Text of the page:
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Aspects of antimicrobial resistance in Australian swine-origin Pasteurella multocida

Jones, Suzanna (2020) Aspects of antimicrobial resistance in Australian swine-origin Pasteurella multocida. Honours thesis, Murdoch University.

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Abstract

Pasteurella multocida is a causative agent of many diseases in a broad range of hosts. It is particularly noted in pigs as a cause of pneumonia and atrophic rhinitis. As treatment and control of P. multocida infections has relied heavily on antimicrobials, surveillance of antimicrobial resistance is necessary to ensure that treatment remains effective. The aim of this study was to investigate the antimicrobial resistance (AMR) of P. multocida isolates from Australian pigs, the potential risk of AMR genes spreading from other Gram-negative bacteria and the possibility of using bacteriophages as an alternative treatment to P. multocida infections.

Antimicrobial susceptibility testing was performed on 273 P. multocida isolates collected from pig farms across Australia between 2014 and 2019. Resistance to tetracycline (22.7%), chlortetracycline (22%), florfenicol (0.7%) and ampicillin (0.4%) was identified. Examination of the transferability of AMR genes from ceftriaxone and ampicillin resistant E. coli isolates to P. multocida through plasmidmediated conjugation revealed that AMR genes were not stably transferred from E. coli to P. multocida. Efforts to isolate bacteriophages with lytic activity against P. multocida from environmental samples were not successful, however the addition of mitomycin C to P. multocida strains resulted in lysis of cells and visible clearing of the bacterial culture for 5 of 7 isolates, indicating prophages were induced.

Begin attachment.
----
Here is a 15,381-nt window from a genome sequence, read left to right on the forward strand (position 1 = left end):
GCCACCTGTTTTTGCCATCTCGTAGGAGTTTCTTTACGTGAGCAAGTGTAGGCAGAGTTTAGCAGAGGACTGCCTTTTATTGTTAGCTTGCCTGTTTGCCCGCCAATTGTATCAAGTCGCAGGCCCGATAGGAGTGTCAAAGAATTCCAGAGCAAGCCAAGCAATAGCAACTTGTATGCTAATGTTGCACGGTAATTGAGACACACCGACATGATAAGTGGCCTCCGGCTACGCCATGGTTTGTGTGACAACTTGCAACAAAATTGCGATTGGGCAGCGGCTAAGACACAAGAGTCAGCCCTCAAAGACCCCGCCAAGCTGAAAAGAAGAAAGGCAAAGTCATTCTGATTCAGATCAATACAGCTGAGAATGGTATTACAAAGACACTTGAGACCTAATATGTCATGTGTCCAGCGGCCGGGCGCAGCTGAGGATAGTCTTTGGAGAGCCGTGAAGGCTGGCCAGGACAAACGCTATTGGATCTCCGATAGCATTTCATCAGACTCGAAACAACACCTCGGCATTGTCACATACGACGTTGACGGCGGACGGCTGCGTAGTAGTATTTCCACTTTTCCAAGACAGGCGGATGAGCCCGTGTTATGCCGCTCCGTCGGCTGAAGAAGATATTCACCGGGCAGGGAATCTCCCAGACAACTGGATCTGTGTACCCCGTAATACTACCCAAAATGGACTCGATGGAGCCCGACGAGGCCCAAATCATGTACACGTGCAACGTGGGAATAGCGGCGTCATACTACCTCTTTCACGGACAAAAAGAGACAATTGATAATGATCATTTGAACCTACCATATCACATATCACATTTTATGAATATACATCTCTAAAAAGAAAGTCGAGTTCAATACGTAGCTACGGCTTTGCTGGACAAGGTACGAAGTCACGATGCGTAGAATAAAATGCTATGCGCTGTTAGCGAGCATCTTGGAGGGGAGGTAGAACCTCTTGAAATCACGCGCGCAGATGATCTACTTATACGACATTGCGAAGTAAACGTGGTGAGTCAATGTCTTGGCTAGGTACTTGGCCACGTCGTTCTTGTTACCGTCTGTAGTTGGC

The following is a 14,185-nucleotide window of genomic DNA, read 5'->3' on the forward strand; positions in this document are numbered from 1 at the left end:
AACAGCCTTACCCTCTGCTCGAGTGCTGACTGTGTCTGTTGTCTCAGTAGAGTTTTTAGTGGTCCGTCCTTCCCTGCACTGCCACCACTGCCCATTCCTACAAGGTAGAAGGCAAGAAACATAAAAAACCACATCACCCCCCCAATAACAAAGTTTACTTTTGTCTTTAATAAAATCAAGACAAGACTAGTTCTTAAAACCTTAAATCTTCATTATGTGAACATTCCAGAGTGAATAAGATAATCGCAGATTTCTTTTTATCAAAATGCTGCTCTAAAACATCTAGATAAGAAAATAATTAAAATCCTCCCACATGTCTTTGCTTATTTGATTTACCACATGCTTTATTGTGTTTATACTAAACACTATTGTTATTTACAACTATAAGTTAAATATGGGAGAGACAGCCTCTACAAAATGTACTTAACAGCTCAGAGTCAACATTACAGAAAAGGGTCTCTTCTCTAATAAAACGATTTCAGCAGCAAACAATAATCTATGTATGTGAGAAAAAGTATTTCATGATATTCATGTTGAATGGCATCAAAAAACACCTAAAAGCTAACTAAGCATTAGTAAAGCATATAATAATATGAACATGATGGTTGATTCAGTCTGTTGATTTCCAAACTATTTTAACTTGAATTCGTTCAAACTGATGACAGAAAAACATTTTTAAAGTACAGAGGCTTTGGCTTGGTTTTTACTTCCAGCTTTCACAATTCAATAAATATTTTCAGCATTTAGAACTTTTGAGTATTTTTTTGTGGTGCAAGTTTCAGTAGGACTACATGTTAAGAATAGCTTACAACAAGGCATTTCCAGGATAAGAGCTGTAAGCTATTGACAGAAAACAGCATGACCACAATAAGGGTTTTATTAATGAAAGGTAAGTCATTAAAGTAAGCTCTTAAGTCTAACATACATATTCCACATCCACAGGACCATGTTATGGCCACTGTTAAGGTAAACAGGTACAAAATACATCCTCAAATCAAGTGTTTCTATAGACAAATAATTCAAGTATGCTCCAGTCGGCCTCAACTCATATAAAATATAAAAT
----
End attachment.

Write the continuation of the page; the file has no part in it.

This study demonstrated that P. multocida infections in Australian swine can still be successfully treated with antimicrobials and that the risk of acquiring AMR genes from other highly resistant Gramnegatives is low. Despite low frequency of resistance to tested antimicrobials on-going surveillance and reducing antimicrobial usage should be a priority as P. multocida outbreaks can have significant impact on economic costs and animal welfare. Failure to isolate lytic bacteriophages from environmental sources indicates that phage therapy would be reliant on isolation of phage stocks from sources samples that would carry P. multocida specific phages such as nasopharyngeal wash samples from pigs.

Item Type: Thesis (Honours)
Murdoch Affiliation(s): College of Science, Health, Engineering and Education
Supervisor(s): O'Dea, Mark and Abraham, Sam
URI: http://researchrepository.murdoch.edu.au/id/eprint/61793
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